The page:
But if the risk is high, say exposure to a known HIV positive person by receptive anal sex, with a 1 in 500 risk of becoming infected, then after a test with 95% reliability, the chance the person is infected is 1 in 10,000. That's still low, and will be reassuring to many people. But most persons at risk want higher reassurance than that, and so do their providers. So in that case, it's good to have another test at 3 months, when the test is closer to ~99.9% positive. With that result, the chance someone really has HIV (the PPV) is 2 in a million. Still higher than in the low-risk scenario, but good enough to keep most patients and providers happy.
I've never had it explained that way before.............but it makes sense. And certainly helps me to understand the risks i was exposed to, such as they were, which in the end wre pretty damn low. Also makes sense of my tests @ 28 & 87 days - 1 & 3 months. Both neg. I guess i can draw a line and move on. Funny how just how a couple of paragraphs can let the light in!
I had two unprotected sex intercourses in the last year, once in sept last year and on the tewnty ninth of of july. the last one, she called me because she hasn't had sex in a year and I was her first, and she was worried |I might have something, and that was qwhen the lumps appeared under my left armpit.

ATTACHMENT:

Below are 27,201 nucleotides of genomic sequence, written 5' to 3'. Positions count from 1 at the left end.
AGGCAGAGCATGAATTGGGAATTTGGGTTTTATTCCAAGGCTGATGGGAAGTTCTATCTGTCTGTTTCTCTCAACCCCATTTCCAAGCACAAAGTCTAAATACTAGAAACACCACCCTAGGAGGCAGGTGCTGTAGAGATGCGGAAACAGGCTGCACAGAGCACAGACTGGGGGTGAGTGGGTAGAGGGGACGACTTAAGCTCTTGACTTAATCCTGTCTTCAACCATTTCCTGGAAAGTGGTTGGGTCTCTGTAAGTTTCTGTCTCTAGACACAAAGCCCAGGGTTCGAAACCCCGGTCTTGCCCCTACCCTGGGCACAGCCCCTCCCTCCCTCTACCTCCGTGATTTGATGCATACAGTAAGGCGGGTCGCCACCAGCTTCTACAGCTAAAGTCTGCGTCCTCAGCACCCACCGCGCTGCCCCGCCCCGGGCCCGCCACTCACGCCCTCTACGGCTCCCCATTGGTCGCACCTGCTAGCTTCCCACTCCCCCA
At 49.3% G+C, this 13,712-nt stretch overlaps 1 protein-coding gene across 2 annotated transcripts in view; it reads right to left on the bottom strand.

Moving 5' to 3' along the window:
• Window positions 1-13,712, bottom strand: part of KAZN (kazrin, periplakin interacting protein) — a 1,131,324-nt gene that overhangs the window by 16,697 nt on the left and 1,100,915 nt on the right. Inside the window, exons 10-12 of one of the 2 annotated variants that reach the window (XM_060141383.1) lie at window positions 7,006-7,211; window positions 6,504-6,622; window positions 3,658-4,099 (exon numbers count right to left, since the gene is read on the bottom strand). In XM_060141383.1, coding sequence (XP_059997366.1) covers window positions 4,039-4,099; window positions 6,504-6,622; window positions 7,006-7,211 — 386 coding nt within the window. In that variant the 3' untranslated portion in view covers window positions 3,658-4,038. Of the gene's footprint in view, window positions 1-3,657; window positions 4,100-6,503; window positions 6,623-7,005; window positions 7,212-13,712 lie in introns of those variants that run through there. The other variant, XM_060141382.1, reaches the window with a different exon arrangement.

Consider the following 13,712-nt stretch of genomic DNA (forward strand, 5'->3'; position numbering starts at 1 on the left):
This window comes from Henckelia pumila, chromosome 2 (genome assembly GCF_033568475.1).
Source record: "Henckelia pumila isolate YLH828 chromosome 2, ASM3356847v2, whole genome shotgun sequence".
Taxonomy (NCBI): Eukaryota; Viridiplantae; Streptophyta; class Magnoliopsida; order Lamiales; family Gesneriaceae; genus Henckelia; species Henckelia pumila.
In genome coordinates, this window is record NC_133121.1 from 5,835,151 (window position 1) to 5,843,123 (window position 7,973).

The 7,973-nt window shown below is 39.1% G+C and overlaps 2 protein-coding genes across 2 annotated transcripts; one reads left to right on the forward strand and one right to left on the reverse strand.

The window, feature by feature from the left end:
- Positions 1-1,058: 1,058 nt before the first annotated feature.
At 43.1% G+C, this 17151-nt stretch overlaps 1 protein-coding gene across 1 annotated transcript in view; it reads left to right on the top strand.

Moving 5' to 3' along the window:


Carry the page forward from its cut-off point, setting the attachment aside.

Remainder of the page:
and my throat feels like there something stuck there, like a bubble. moods fallen, obvoiusly.
From just those exposures it is very unlikely you have HIV. Pain in the armpits is a common symptom a worrier of possible HIV infection has along with a funny feeling in the throat. Stress causes muscle tension, therefore leading to discomfort. Also individuals going through the window period are extra sensitive to any feeling they might sense going on with their body. This leads to exaggerated sensations, cuasing more stress for the individual and finally triggering a downward spiral of more actual symptoms such as loose stools, nausea, muscle cramps, etc., etc. Before you know it, you'll be absolutely convinced your infected. I see anxiety and what it can do all too often as a mental health therapist in the ARMY. Try exercising, it will loosen you up!! If that doesn't help, then get tested.